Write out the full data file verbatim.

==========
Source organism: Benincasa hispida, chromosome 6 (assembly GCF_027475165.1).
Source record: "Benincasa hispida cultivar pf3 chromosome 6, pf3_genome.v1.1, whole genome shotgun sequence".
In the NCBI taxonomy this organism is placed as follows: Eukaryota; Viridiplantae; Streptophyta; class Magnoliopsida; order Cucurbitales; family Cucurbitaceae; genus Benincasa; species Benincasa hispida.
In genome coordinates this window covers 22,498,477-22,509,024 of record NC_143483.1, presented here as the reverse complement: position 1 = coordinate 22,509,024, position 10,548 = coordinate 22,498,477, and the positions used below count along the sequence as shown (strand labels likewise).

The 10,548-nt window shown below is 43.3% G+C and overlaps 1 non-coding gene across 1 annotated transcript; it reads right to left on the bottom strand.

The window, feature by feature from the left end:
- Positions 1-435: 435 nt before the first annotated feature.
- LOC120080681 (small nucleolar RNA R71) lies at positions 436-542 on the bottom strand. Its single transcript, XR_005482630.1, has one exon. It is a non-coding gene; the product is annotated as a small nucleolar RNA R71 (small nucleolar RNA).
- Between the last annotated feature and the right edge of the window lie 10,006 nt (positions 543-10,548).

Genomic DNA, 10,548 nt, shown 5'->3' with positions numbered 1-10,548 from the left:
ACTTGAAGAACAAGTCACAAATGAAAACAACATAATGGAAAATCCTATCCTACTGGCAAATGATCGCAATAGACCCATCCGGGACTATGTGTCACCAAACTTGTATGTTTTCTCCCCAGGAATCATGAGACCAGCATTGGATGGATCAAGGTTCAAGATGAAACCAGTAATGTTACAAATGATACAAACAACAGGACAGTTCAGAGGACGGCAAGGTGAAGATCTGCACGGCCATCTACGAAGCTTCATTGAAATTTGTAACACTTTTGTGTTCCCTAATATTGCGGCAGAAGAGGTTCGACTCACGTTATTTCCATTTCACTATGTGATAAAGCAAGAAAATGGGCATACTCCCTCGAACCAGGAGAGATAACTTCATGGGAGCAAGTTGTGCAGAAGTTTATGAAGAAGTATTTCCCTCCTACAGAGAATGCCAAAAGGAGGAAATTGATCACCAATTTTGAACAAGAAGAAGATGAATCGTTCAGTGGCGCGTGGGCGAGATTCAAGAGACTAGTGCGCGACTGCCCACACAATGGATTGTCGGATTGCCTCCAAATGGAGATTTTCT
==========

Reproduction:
Source organism: Benincasa hispida, chromosome 6 (assembly GCF_027475165.1).
Source record: "Benincasa hispida cultivar pf3 chromosome 6, pf3_genome.v1.1, whole genome shotgun sequence".
In the NCBI taxonomy this organism is placed as follows: Eukaryota; Viridiplantae; Streptophyta; class Magnoliopsida; order Cucurbitales; family Cucurbitaceae; genus Benincasa; species Benincasa hispida.
In genome coordinates this window covers 22,498,477-22,509,024 of record NC_143483.1, presented here as the reverse complement: position 1 = coordinate 22,509,024, position 10,548 = coordinate 22,498,477, and the positions used below count along the sequence as shown (strand labels likewise).

The 10,548-nt window shown below is 43.3% G+C and overlaps 1 non-coding gene across 1 annotated transcript; it reads right to left on the bottom strand.

The window, feature by feature from the left end:
- Positions 1-435: 435 nt before the first annotated feature.
- LOC120080681 (small nucleolar RNA R71) lies at positions 436-542 on the bottom strand. Its single transcript, XR_005482630.1, has one exon. It is a non-coding gene; the product is annotated as a small nucleolar RNA R71 (small nucleolar RNA).
- Between the last annotated feature and the right edge of the window lie 10,006 nt (positions 543-10,548).

Genomic DNA, 10,548 nt, shown 5'->3' with positions numbered 1-10,548 from the left:
ACTTGAAGAACAAGTCACAAATGAAAACAACATAATGGAAAATCCTATCCTACTGGCAAATGATCGCAATAGACCCATCCGGGACTATGTGTCACCAAACTTGTATGTTTTCTCCCCAGGAATCATGAGACCAGCATTGGATGGATCAAGGTTCAAGATGAAACCAGTAATGTTACAAATGATACAAACAACAGGACAGTTCAGAGGACGGCAAGGTGAAGATCTGCACGGCCATCTACGAAGCTTCATTGAAATTTGTAACACTTTTGTGTTCCCTAATATTGCGGCAGAAGAGGTTCGACTCACGTTATTTCCATTTCACTATGTGATAAAGCAAGAAAATGGGCATACTCCCTCGAACCAGGAGAGATAACTTCATGGGAGCAAGTTGTGCAGAAGTTTATGAAGAAGTATTTCCCTCCTACAGAGAATGCCAAAAGGAGGAAATTGATCACCAATTTTGAACAAGAAGAAGATGAATCGTTCAGTGGCGCGTGGGCGAGATTCAAGAGACTAGTGCGCGACTGCCCACACAATGGATTGTCGGATTGCCTCCAAATGGAGATTTTCT